deviation of one, $sigma = 1.
 gsl_ran_landau($r)
 This function returns a random variate from the Landau distribution. The
probability distribution for Landau random variates is defined
analytically by the complex integral, p(x) = (1/(2 \pi i))
\int_{ci\infty}^{c+i\infty} ds exp(s log(s) + x s) For numerical purposes
it is more convenient to use the following equivalent form of the
integral, p(x) = (1/\pi) \int_0^\infty dt \exp(t \log(t)  x t) \sin(\pi
t). $r is a gsl_rng structure.
 gsl_ran_landau_pdf($x)
 This function computes the probability density p($x) at $x for the Landau
distribution using an approximation to the formula given above.
 gsl_ran_geometric($r, $p)
 This function returns a random integer from the geometric distribution,
the number of independent trials with probability $p until the first
success. The probability distribution for geometric variates is, p(k) = p
(1$p)^(k1) for k >= 1. Note that the distribution begins with k=1
with this definition. There is another convention in which the exponent
k1 is replaced by k. $r is a gsl_rng structure.
 gsl_ran_geometric_pdf($k, $p)
 This function computes the probability p($k) of obtaining $k from a
geometric distribution with probability parameter p, using the formula
given above.
 gsl_ran_hypergeometric($r, $n1, $n2, $t)
 This function returns a random integer from the hypergeometric
distribution. The probability distribution for hypergeometric random
variates is, p(k) = C(n_1, k) C(n_2, t  k) / C(n_1 + n_2, t) where C(a,b)
= a!/(b!(ab)!) and t <= n_1 + n_2. The domain of k is max(0,tn_2),
..., min(t,n_1). If a population contains n_1 elements of "type
1" and n_2 elements of "type 2" then the hypergeometric
distribution gives the probability of obtaining k elements of "type
1" in t samples from the population without replacement. $r is a
gsl_rng structure.
 gsl_ran_hypergeometric_pdf($k, $n1, $n2, $t)
 This function computes the probability p(k) of obtaining k from a
hypergeometric distribution with parameters $n1, $n2 $t, using the formula
given above.
 gsl_ran_gumbel1($r, $a, $b)
 This function returns a random variate from the Type1 Gumbel
distribution. The Type1 Gumbel distribution function is, p(x) dx = a b
\exp((b \exp(ax) + ax)) dx for \infty < x < \infty. $r is a
gsl_rng structure.
 gsl_ran_gumbel1_pdf($x, $a, $b)
 This function computes the probability density p($x) at $x for a Type1
Gumbel distribution with parameters $a and $b, using the formula given
above.
 gsl_ran_gumbel2($r, $a, $b)
 This function returns a random variate from the Type2 Gumbel
distribution. The Type2 Gumbel distribution function is, p(x) dx = a b
x^{a1} \exp(b x^{a}) dx for 0 < x < \infty. $r is a gsl_rng
structure.
 gsl_ran_gumbel2_pdf($x, $a, $b)
 This function computes the probability density p($x) at $x for a Type2
Gumbel distribution with parameters $a and $b, using the formula given
above.
 gsl_ran_logistic($r, $a)
 This function returns a random variate from the logistic distribution. The
distribution function is, p(x) dx = { \exp(x/a) \over a (1 +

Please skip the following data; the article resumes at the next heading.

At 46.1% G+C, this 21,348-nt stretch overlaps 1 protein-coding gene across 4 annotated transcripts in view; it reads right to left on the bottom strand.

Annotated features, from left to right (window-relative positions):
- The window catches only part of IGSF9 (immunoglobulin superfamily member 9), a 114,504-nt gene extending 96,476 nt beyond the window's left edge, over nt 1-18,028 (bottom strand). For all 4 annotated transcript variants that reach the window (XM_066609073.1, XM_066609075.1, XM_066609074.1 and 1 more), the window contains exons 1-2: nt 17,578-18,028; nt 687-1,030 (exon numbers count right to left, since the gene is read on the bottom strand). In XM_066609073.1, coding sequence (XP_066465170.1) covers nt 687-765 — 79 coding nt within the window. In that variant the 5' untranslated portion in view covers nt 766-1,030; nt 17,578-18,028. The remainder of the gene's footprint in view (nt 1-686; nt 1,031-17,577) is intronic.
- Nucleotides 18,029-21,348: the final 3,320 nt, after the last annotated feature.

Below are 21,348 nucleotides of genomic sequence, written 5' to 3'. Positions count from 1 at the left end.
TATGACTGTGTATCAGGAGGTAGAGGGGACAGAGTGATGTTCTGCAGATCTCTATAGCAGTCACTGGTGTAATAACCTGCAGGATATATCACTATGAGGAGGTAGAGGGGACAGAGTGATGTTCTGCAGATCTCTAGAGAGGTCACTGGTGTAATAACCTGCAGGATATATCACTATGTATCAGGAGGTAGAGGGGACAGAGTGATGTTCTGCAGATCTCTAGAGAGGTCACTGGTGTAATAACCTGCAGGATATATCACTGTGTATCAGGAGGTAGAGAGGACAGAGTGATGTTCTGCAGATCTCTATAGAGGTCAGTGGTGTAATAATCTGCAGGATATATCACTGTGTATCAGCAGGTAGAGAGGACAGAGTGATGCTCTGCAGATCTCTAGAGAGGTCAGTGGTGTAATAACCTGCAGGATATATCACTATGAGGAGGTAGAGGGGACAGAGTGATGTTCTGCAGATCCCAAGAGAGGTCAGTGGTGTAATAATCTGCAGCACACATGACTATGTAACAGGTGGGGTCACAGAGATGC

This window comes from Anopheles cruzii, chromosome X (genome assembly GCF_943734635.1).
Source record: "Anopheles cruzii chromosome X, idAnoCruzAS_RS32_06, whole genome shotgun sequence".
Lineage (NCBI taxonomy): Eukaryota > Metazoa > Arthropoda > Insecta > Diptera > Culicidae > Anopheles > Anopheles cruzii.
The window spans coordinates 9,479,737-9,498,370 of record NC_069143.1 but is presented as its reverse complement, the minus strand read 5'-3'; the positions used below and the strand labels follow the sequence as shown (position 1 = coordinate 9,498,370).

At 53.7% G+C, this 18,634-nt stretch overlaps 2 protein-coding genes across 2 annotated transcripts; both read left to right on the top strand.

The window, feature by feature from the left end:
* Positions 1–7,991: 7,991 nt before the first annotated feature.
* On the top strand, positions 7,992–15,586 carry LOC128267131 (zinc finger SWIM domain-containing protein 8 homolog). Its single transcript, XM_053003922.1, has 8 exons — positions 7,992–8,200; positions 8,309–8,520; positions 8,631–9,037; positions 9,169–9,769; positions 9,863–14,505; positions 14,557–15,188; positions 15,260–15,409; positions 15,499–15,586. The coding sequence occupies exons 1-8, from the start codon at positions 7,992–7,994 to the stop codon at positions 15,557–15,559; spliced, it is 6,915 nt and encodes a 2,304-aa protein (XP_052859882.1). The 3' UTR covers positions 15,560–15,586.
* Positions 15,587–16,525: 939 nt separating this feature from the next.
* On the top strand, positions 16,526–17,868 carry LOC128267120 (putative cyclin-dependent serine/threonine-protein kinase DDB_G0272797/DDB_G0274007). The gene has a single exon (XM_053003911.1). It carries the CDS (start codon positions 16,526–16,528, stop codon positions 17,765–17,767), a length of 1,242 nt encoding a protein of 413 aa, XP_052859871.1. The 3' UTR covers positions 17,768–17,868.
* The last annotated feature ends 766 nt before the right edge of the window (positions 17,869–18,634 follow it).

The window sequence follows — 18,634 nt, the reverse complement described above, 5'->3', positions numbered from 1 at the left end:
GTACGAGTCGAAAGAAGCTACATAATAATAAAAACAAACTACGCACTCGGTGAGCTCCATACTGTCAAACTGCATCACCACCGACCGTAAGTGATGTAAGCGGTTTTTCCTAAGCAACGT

\exp(x/a))^2 } dx for \infty < x < +\infty. $r is a gsl_rng
structure.
 gsl_ran_logistic_pdf($x, $a)
 This function computes the probability density p($x) at $x for a logistic
distribution with scale parameter $a, using the formula given above.
 gsl_ran_lognormal($r, $zeta, $sigma)
 This function returns a random variate from the lognormal distribution.
The distribution function is, p(x) dx = {1 \over x \sqrt{2 \pi \sigma^2} }
\exp((\ln(x)  \zeta)^2/2 \sigma^2) dx for x > 0. $r is a gsl_rng
structure.
 gsl_ran_lognormal_pdf($x, $zeta, $sigma)
 This function computes the probability density p($x) at $x for a lognormal
distribution with parameters $zeta and $sigma, using the formula given
above.
 gsl_ran_logarithmic($r, $p)
 This function returns a random integer from the logarithmic distribution.
The probability distribution for logarithmic random variates is, p(k) =
{1 \over \log(1p)} {(p^k \over k)} for k >= 1. $r is a gsl_rng
structure.
 gsl_ran_logarithmic_pdf($k, $p)
 This function computes the probability p($k) of obtaining $k from a
logarithmic distribution with probability parameter $p, using the formula
given above.
 gsl_ran_multinomial($r, $P, $N)
 This function computes and returns a random sample n[] from the
multinomial distribution formed by N trials from an underlying
distribution p[K]. The distribution function for n[] is,
P(n_1, n_2, ..., n_K) =
(N!/(n_1! n_2! ... n_K!)) p_1^n_1 p_2^n_2 ... p_K^n_K
where (n_1, n_2, ..., n_K) are nonnegative integers with sum_{k=1}^K n_k =
N, and (p_1, p_2, ..., p_K) is a probability distribution with \sum p_i =
1. If the array p[K] is not normalized then its entries will be treated as
weights and normalized appropriately.
Random variates are generated using the conditional binomial method (see
C.S. Davis, The computer generation of multinomial random variates, Comp.
Stat. Data Anal. 16 (1993) 205217 for details).
 gsl_ran_multinomial_pdf($counts, $P)
 This function returns the probability for the multinomial distribution
P(counts[1], counts[2], ..., counts[K]) with parameters p[K].
 gsl_ran_multinomial_lnpdf($counts, $P)